The road south snakes the widening lake. On the mountain side, mud-brick farm houses scatter the wet montane grasslands, rolling skywards in an unfolding carpet of grey-green tundra. Herds of Alpaca and Llama dot the hillsides. Raised for their wool by hardy farmers, supported by Arturo as he grips his faded-green woollen sweater, elbows worn like strung out spider-webs.

Near Chucuito, we stretch our legs at the Uro village, where clumps of forest-green reeds populate the lakeshore. Cut and dried totora reeds weaved into beige raft decks and floating island houses pepper the lake, along with reed boats. Harvested reeds also supplement Uro food diets of lake trout and hunted birds. Descendants of the Inca dynasty, the Uro culture and language are preserved through the intermix of Aymara and Quechua-speaking natives, spanning the lake and tundra communities.

Eyes focus on the charcoal skies ahead and two policemen trotting towards us on horseback, each with a rope tied to a man’s hands. His face bruised and the blood smeared on his clothes bespeak his captured ordeal. Allegedly, he stabbed and killed a man, but probably won’t be executed, just left to rot in prison. His only food source family or friends – if he has any.

Dark skies move over us, unleashing torrents, hammering the roof, blinding the windscreen, forcing the wagon to submission. Water flows from the mountains, turning the gravelled road into flash river crossings. When the downpour eases to a steady downpour, Arturo ventures on the muddy conundrum until the car ahead blocks the single-pass road.

We pile out. One side of the road washed away, the hole, at least a wheel’s depth to the water level. A narrow strip of muddied-grass verge on one side, barely enough for vehicles to pass. We help align the blocked car, its spinning wheels spraying Sue’s fair hair with red-brown flecks, while Rick’s wide mouth catches a muddy appetizer. We ignore appearances and push, trying to maintain the car on the grass verge.

Drenched to the skin, the cold rain snatches precious warmth from my shivering body, feet soaked, mud plastered to squelching shoes. We struggle to pack enough grass tufts to gain traction until perseverance wins and enables the driver to inch to the other side. Arturo does the same.

We come upon a wider river crossing the road, but partway across the wagon stalls. In seconds the water surges, seeping through the wagon’s door seals. Stuck in this raging river, water creeps up my legs towards the seat. Stranded with no way out? Unphased, as if driving to a picnic, Arturo shifts into second gear and turns-over his suspect starter motor to gain a slight movement, renewed optimism. After multiple attempts, he’s able to limp the beleaguered wagon across the river of rain.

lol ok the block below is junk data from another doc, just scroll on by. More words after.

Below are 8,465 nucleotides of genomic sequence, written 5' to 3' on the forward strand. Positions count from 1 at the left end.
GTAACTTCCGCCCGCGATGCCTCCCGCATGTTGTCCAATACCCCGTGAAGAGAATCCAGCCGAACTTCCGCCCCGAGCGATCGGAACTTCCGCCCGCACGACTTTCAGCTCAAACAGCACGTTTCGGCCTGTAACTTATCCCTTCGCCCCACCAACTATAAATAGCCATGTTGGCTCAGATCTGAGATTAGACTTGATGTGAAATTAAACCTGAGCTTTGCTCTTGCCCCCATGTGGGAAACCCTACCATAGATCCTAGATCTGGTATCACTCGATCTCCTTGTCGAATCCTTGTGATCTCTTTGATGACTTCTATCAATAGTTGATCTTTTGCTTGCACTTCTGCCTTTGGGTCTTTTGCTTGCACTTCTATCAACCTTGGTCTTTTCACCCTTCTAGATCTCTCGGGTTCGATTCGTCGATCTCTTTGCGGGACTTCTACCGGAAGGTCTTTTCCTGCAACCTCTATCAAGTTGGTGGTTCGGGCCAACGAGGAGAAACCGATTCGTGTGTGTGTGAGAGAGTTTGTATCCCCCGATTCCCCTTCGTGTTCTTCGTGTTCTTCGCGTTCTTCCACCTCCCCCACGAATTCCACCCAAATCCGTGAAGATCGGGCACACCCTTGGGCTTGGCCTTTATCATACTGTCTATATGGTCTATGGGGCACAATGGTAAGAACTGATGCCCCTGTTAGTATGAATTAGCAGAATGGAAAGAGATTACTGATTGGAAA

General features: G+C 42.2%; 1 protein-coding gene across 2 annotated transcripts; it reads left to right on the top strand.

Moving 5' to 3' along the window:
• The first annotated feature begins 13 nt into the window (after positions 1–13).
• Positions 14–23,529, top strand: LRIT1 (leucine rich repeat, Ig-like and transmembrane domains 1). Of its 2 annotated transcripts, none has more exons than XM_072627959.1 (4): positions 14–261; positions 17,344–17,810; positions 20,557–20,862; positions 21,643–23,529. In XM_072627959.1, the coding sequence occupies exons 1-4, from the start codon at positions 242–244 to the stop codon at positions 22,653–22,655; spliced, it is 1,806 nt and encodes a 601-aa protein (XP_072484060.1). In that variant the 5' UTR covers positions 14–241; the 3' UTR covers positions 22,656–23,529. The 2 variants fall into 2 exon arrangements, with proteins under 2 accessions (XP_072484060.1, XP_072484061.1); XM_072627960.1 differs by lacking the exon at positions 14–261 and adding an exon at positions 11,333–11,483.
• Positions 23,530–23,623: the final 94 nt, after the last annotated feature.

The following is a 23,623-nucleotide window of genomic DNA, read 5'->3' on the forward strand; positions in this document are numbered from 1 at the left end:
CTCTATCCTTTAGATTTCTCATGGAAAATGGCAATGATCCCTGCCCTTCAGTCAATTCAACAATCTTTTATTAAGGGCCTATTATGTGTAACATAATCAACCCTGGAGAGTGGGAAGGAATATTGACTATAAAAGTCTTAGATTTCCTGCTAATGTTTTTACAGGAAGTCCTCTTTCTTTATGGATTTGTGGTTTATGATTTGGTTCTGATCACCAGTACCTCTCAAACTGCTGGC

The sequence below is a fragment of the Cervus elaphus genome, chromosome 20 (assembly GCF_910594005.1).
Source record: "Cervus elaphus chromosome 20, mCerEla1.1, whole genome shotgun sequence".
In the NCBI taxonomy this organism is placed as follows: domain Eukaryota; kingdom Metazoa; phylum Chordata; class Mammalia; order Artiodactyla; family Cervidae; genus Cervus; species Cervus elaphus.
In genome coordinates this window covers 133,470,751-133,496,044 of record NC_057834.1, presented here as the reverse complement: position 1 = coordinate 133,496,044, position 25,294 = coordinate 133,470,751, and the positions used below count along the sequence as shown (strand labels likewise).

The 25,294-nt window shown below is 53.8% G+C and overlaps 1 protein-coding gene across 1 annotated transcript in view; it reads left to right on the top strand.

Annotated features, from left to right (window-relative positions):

Relief and mud plastered over our faces, we wield tin-cups to drain the wagon’s substantial water bath. After most of the retrievable water is removed, our soaked, shivering bodies still cannot erase the odorous interior, akin to a pack of wet dogs.

The rising landscape treeless, only low-lying shrubs and soaked grassy tundra strewn with herds of sheep and llama. Then another lessintense flood experience, traversing a wider grass verge.

At Desaguadero border crossing between Peru and Bolivia we vacate the wagon, walk up a couple of long streets to a shack labelled ‘Patrulla Fronteriza’ –  border patrol. Closed! The street curb occupied by indigenous women huddled under sacking cloth. As misery deserves company, we join the line with others on our tails, until a fellow wearing a sombrero and poncho arrives to open-up shop. He processes the natives first, as each unfolds official papers, a quick glance and he waves them off, before beckoning our miserably soaked lot. He shakes his head, clenching his teeth and scrutinizes our passports, complicated by Meg’s entrance visa from Colombia and Judy’s dark hair colouring, differing from her photograph. Arturo, known to the officer, sways any doubt, and the officer stamps our passports. A few more checks and we’re in Bolivia.

Arturo insists on a short detour to the ruins of Tihunaca, but due to the flooding, it’s all locked up. Only distant glimpses present a fraction of this excavated ancient city, believed to have attracted settlers about 4,000 years ago, dating backto Pre-Inca civilizations. Surrounded by the mountainous Andean terrain, vast stone-faced structures rise from the earth, depicting monuments for cultural performances, and at equinox celebrations of the sun, shining into a Monolith. The remaining bases of earthen dwellings, embracing the sunken temple, and more. We’ll save Tihunaca for another trip. Arturo motors on to clearing skies, passing the world’s highest airport at 4,100 meters.

Within reach of La Paz, sat a clearing atop a view point overlooking a city plunged inside a large bowl, surrounded by 6,000-meter snow-capped mountains. A Shangri-La of epic proportions, reaching out with a magical embrace that leaves me breathless.

 

BIO: Educated in England, John is an immigrant to Canada. His travel stories have appeared in Wanderlust Postcards, Our Canada Magazine and the Vancouver Sun newspaper. His fiction publications include Sentinel, Burningword, Meat for Tea, The Poetry Institute of Canada and Polar Expressions.

Photos by John Barrett.

Instagram: john.a.barrett